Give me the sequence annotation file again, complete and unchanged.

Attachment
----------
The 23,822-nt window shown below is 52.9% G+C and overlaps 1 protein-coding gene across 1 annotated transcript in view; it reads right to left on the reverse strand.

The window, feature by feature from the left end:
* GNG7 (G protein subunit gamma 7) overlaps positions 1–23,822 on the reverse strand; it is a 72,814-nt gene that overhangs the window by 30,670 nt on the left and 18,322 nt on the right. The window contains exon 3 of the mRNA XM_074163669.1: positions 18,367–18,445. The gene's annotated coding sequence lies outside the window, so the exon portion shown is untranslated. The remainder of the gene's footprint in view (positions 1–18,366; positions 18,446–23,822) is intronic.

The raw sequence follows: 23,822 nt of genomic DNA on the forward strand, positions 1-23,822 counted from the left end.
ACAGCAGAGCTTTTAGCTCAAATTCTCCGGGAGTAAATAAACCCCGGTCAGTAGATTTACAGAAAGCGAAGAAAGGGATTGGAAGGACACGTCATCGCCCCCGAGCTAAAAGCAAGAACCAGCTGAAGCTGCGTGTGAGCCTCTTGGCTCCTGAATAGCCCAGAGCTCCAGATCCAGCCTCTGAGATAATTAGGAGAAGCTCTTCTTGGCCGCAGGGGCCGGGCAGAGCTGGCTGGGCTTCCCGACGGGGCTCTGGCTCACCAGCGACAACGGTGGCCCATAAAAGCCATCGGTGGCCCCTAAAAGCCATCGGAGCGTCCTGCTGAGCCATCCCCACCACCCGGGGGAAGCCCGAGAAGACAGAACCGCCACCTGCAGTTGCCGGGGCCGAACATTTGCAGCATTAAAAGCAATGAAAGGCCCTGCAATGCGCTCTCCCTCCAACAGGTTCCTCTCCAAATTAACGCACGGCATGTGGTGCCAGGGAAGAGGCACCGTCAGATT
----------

The 23,822-nt window shown below is 52.9% G+C and overlaps 1 protein-coding gene across 1 annotated transcript in view; it reads right to left on the reverse strand.

The window, feature by feature from the left end:
* GNG7 (G protein subunit gamma 7) overlaps positions 1–23,822 on the reverse strand; it is a 72,814-nt gene that overhangs the window by 30,670 nt on the left and 18,322 nt on the right. The window contains exon 3 of the mRNA XM_074163669.1: positions 18,367–18,445. The gene's annotated coding sequence lies outside the window, so the exon portion shown is untranslated. The remainder of the gene's footprint in view (positions 1–18,366; positions 18,446–23,822) is intronic.

The raw sequence follows: 23,822 nt of genomic DNA on the forward strand, positions 1-23,822 counted from the left end.
ACAGCAGAGCTTTTAGCTCAAATTCTCCGGGAGTAAATAAACCCCGGTCAGTAGATTTACAGAAAGCGAAGAAAGGGATTGGAAGGACACGTCATCGCCCCCGAGCTAAAAGCAAGAACCAGCTGAAGCTGCGTGTGAGCCTCTTGGCTCCTGAATAGCCCAGAGCTCCAGATCCAGCCTCTGAGATAATTAGGAGAAGCTCTTCTTGGCCGCAGGGGCCGGGCAGAGCTGGCTGGGCTTCCCGACGGGGCTCTGGCTCACCAGCGACAACGGTGGCCCATAAAAGCCATCGGTGGCCCCTAAAAGCCATCGGAGCGTCCTGCTGAGCCATCCCCACCACCCGGGGGAAGCCCGAGAAGACAGAACCGCCACCTGCAGTTGCCGGGGCCGAACATTTGCAGCATTAAAAGCAATGAAAGGCCCTGCAATGCGCTCTCCCTCCAACAGGTTCCTCTCCAAATTAACGCACGGCATGTGGTGCCAGGGAAGAGGCACCGTCAGATT